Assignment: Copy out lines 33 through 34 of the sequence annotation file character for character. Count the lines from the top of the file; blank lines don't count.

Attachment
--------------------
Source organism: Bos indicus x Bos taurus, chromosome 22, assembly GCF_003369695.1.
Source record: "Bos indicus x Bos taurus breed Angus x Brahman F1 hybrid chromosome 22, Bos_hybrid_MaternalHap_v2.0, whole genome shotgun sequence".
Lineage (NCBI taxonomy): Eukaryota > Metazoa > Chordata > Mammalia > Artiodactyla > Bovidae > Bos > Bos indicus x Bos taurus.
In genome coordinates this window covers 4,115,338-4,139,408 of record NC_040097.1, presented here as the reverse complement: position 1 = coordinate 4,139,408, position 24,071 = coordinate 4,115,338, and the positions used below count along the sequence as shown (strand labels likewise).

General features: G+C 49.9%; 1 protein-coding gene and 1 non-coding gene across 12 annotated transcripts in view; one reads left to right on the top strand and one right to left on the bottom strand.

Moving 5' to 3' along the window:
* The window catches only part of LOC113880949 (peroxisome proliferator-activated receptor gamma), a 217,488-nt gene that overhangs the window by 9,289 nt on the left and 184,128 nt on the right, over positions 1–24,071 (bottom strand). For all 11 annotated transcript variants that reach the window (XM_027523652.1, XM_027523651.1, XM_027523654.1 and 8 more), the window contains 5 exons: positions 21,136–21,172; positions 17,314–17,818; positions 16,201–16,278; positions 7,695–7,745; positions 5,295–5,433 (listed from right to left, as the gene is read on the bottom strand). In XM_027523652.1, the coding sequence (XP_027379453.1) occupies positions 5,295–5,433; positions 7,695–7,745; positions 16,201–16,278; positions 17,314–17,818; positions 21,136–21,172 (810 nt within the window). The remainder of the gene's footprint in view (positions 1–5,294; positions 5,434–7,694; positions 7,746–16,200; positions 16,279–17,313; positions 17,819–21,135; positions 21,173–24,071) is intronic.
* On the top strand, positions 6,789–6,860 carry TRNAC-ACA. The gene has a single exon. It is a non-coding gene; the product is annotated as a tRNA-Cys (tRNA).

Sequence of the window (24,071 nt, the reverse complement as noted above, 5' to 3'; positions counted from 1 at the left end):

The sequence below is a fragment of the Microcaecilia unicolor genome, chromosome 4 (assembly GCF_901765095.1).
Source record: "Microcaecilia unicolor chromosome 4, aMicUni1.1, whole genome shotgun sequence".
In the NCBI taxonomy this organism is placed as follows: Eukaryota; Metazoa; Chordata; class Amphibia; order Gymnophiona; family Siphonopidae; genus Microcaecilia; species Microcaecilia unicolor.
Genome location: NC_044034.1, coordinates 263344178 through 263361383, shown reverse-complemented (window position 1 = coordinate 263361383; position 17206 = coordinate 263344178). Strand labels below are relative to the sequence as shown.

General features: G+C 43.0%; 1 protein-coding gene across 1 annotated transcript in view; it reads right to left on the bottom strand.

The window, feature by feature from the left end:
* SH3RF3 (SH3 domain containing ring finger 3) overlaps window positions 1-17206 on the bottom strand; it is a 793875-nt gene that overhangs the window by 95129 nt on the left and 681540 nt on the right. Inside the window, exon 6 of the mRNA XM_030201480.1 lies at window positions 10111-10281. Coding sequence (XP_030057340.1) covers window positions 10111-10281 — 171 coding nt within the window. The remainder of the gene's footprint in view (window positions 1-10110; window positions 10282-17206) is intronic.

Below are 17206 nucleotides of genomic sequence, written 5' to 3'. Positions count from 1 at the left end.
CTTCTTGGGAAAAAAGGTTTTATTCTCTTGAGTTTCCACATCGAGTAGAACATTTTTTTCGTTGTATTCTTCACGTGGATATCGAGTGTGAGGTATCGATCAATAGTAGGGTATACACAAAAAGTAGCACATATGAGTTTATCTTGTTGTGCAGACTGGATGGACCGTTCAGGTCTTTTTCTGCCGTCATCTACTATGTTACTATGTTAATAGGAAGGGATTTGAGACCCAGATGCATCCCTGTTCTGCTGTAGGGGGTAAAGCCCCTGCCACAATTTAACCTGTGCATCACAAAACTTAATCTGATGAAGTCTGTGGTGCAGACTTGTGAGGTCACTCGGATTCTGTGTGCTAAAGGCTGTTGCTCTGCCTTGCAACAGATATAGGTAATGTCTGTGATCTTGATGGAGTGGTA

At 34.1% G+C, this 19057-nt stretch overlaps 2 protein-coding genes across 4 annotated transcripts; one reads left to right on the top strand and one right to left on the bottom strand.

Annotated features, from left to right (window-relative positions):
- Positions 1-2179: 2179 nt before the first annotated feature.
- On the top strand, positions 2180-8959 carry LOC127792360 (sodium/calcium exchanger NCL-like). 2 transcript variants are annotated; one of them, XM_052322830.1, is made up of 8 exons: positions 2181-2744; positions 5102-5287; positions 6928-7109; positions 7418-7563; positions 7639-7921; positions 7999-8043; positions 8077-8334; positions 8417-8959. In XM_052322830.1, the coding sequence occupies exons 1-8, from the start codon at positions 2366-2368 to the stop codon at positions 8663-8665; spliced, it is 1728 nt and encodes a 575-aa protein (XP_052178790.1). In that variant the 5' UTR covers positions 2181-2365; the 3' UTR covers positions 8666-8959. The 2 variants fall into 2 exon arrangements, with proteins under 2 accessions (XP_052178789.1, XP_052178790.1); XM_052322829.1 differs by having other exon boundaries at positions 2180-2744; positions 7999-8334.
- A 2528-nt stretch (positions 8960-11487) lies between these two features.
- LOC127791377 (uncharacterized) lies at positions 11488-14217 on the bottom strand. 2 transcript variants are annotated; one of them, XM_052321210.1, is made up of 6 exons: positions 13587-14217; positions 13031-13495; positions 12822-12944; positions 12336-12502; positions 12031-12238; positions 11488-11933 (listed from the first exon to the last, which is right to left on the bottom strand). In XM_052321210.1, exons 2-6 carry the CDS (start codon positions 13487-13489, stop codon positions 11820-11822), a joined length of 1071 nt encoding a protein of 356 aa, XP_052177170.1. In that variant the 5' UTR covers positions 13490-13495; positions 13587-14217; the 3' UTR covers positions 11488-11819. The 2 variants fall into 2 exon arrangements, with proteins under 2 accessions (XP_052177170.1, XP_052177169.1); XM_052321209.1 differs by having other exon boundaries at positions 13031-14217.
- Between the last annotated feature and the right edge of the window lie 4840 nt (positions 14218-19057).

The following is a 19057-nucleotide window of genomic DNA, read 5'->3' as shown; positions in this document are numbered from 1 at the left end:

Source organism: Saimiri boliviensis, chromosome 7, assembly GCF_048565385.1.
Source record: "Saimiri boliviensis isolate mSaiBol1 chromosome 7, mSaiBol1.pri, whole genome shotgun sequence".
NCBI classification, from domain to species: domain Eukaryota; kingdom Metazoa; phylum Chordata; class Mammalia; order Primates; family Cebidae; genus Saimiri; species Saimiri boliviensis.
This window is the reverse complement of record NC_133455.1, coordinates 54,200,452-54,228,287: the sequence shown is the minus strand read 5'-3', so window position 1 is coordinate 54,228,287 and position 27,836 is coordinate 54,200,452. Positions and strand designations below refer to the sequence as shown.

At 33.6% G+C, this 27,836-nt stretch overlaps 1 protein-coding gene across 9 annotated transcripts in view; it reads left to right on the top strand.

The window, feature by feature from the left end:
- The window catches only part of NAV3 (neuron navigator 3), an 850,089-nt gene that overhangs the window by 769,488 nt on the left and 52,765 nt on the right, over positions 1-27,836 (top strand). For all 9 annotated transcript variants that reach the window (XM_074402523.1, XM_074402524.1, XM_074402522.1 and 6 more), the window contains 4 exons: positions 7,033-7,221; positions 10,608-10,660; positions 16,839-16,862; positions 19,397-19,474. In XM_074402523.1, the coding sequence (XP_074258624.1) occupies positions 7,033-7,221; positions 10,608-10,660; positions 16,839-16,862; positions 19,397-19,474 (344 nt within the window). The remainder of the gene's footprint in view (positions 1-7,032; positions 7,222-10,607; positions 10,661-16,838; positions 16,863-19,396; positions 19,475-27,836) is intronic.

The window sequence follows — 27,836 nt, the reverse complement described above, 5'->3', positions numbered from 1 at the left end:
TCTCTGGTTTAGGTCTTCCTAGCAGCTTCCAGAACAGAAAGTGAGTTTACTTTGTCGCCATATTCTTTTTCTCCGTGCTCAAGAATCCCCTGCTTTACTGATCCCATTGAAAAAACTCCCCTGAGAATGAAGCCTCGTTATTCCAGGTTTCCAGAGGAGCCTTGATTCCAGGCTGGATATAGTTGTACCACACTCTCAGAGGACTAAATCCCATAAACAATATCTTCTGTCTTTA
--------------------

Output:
- The window catches only part of NAV3 (neuron navigator 3), an 850,089-nt gene that overhangs the window by 769,488 nt on the left and 52,765 nt on the right, over positions 1-27,836 (top strand). For all 9 annotated transcript variants that reach the window (XM_074402523.1, XM_074402524.1, XM_074402522.1 and 6 more), the window contains 4 exons: positions 7,033-7,221; positions 10,608-10,660; positions 16,839-16,862; positions 19,397-19,474. In XM_074402523.1, the coding sequence (XP_074258624.1) occupies positions 7,033-7,221; positions 10,608-10,660; positions 16,839-16,862; positions 19,397-19,474 (344 nt within the window). The remainder of the gene's footprint in view (positions 1-7,032; positions 7,222-10,607; positions 10,661-16,838; positions 16,863-19,396; positions 19,475-27,836) is intronic.

The window sequence follows — 27,836 nt, the reverse complement described above, 5'->3', positions numbered from 1 at the left end: